This process was supported by a consortium of pharmaceutical industry partners. These partners made equal donations to a fund established and managed by the Foundation for the National Institutes of Health (FNIH). This allowed for funding that originated in industry, but was administered impartially by the government, avoiding any suggestions of conflict of interest for the participants or undue influence on the part of the sponsors.

Translation

The MCCB has been successfully translated and implemented in multiple foreign languages. These translations have occurred through two different routes: commercial and academic. For the commercial route, MCCB has been professionally translated into 10 foreign languages. The MATRICS-CT Consortium sponsored the translation of the MCCB into the following: Simplified Chinese, German, Hindi, Russian, Spanish for Spain, and Spanish for Latin America. These translations are currently commercially available through test publishing companies. In addition, companies have contracted to develop professional translations in four additional languages: Croatian, Hebrew, Italian, and Japanese. These four translations are finished and the languages are in final stages of page composition and printing. The commercial translations go through a very extensive process intended to meet FDA requirements for translations, including two forward translations, two back translations, multiple reconciliation stages, and field testing by local language experts. Information on the translations is available at www.matricsinc.org.

Another route for translation has come from academic researchers in other countries who want to translate the MCCB for their research. In this academic model, investigators need to obtain permission for the translations because the tests comprising the MCCB are owned by separate test developers who retain the copyright. The permission and translation process is done by the academics with help from MATRICS Assessment Inc., a nonprofit company formed to facilitate use of the MCCB. The steps involved with an academic translation of the MCCB are much simpler than a commercial version, but still need to include forward and back translations. Academic translations of the MCCB are being developed for a range of languages, including Norwegian, Polish, Brazilian Portuguese, French, Dutch, Turkish, and Armenian.

Interesting issues arise in translation of psychological tests. For example, some Asian languages do not have a sequential alphabet. As a result, letter-number sequencing, which requires organizing strings of numbers and letters into ascending and alphabetical order, respectively, is not directly translatable. Further, certain words are not directly translatable from one language to another and lead to complex, multisyllabic or hyphenated words. Because the stimuli on word list learning tests are selected for comparable complexity and frequency, some words need to be replaced.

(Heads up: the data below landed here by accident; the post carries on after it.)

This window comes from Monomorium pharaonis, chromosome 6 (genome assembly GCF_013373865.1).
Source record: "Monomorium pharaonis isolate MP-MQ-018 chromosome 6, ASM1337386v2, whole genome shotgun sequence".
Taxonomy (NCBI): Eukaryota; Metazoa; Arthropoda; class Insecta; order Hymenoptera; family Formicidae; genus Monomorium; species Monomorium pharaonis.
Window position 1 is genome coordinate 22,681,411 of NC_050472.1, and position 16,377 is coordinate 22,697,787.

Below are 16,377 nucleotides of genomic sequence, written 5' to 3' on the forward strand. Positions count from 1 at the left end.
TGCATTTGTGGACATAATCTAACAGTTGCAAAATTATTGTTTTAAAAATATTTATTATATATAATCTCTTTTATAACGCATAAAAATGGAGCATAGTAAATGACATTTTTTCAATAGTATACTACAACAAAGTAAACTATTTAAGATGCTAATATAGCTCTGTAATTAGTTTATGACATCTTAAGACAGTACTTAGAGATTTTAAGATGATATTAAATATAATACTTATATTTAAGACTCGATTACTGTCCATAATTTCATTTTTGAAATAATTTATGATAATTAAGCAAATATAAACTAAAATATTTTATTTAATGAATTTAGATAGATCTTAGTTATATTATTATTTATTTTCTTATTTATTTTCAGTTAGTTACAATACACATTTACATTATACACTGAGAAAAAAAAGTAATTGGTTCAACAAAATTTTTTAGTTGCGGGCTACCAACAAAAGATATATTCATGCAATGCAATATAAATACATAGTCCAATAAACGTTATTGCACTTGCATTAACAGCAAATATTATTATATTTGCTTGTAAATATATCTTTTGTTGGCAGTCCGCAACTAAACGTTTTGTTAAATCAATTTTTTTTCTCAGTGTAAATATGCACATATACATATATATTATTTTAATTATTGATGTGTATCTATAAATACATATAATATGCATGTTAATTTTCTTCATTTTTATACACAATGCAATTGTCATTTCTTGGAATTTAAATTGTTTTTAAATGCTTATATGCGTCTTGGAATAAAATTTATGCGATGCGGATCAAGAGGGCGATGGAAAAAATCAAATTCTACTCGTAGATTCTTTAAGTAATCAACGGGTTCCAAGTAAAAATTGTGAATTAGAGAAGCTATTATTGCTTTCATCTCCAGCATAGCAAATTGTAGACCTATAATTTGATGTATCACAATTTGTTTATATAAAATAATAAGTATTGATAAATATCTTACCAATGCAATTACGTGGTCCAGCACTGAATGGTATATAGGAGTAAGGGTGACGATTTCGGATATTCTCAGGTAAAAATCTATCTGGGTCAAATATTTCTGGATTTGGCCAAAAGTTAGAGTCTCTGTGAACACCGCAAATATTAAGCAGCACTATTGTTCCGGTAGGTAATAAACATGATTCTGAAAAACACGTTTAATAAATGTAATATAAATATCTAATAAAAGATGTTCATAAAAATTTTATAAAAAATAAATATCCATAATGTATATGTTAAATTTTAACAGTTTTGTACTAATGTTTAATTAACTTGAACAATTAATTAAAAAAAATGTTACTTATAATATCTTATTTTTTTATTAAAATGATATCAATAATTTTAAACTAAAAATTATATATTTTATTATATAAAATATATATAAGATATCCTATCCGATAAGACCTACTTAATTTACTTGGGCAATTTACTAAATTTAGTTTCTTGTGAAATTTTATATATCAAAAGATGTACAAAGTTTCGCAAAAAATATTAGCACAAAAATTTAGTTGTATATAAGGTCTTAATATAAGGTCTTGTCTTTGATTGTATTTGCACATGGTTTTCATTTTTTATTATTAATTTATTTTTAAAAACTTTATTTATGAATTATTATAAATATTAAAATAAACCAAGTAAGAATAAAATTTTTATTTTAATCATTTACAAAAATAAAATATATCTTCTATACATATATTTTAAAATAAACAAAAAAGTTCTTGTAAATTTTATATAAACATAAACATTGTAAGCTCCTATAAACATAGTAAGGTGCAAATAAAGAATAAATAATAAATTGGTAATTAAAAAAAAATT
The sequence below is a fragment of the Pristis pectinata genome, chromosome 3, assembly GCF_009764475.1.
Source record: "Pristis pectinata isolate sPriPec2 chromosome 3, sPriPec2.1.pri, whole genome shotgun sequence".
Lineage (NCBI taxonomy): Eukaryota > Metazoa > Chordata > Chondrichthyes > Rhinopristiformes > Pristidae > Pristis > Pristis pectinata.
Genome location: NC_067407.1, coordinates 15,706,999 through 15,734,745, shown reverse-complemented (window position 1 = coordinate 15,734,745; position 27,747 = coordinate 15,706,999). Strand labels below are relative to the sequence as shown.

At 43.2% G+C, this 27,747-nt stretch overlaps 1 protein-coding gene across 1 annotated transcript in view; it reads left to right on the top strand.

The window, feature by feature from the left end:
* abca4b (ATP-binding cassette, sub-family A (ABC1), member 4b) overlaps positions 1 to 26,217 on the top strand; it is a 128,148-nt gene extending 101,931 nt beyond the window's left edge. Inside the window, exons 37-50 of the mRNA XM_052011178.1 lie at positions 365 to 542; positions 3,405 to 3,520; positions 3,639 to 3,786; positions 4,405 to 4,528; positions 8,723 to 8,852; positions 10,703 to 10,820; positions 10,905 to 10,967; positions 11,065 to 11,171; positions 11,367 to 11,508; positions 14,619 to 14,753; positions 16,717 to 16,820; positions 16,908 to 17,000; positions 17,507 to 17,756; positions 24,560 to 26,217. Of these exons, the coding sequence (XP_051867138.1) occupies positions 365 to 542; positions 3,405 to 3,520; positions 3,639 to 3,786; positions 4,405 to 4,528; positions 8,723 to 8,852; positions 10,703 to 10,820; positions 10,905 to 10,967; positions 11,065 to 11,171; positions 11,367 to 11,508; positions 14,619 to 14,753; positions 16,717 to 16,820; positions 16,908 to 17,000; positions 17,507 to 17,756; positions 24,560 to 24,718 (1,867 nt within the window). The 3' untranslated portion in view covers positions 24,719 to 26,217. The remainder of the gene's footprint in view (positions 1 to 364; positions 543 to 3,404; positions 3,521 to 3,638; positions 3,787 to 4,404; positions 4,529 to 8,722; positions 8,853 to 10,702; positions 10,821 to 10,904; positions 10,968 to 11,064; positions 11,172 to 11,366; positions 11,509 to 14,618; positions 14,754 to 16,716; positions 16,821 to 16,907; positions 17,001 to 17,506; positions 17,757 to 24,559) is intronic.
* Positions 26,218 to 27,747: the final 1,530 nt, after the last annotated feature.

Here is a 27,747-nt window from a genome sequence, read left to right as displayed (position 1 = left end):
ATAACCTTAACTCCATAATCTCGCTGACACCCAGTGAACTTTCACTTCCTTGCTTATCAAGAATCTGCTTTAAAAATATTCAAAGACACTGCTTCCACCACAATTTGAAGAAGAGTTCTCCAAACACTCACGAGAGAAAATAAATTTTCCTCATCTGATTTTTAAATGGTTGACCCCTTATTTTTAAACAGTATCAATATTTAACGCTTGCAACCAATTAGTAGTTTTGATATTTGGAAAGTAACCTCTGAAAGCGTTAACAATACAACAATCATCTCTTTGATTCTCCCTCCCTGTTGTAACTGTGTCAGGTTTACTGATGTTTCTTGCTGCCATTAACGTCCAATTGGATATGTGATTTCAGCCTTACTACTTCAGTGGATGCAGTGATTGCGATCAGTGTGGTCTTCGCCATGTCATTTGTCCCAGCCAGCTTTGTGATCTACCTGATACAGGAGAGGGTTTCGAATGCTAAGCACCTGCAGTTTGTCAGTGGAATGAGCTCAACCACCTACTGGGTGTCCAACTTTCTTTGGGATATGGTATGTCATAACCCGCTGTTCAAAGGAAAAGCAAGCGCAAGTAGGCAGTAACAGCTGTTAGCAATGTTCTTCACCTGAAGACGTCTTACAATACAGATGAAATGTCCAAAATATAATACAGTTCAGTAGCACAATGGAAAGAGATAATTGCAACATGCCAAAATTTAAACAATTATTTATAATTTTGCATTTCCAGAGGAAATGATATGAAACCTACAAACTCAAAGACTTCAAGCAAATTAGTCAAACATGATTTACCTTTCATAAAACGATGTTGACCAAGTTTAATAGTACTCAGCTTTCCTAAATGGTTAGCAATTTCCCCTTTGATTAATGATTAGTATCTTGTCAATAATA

Co-Primary

The Validation of Intermediate Measures (VIM) study was sponsored by the MATRICS-CT Consortium and was completed in October of 2009. This study was conducted over an 18-month period, beginning with an expert survey, followed with a RAND Corp. (Santa Monica, California) panel to narrow the field of potential candidate measures, then a four-site validation study. Each of these tasks was performed similarly to the original MATRICS process for selection of the MCCB.

A paper with the results of the VIM study is currently under review, so we will present an overview of the process and main findings that have been presented at conferences. One of the issues that had to be considered is that, in contrast to the neuropsychological tests evaluated in the original MATRICS Psychometric and Standardization Study, many of the potential co-primary measures considered had been used in only one or two previously published studies. Further, many of the functional measures were highly specialized and were seen to have limited potential for international studies. Another issue is the use of informants. As it is widely appreciated that there are some limitations associated with self-reports of functioning on the part of individuals with schizophrenia, there was considerable discussion about whether informants would be used for interview-based assessments of cognitive functioning. In the end, the decision was made to have the interview-based measures studied based on interviews with only the patients, partly because of concerns that they would be used in that manner in most clinical trials.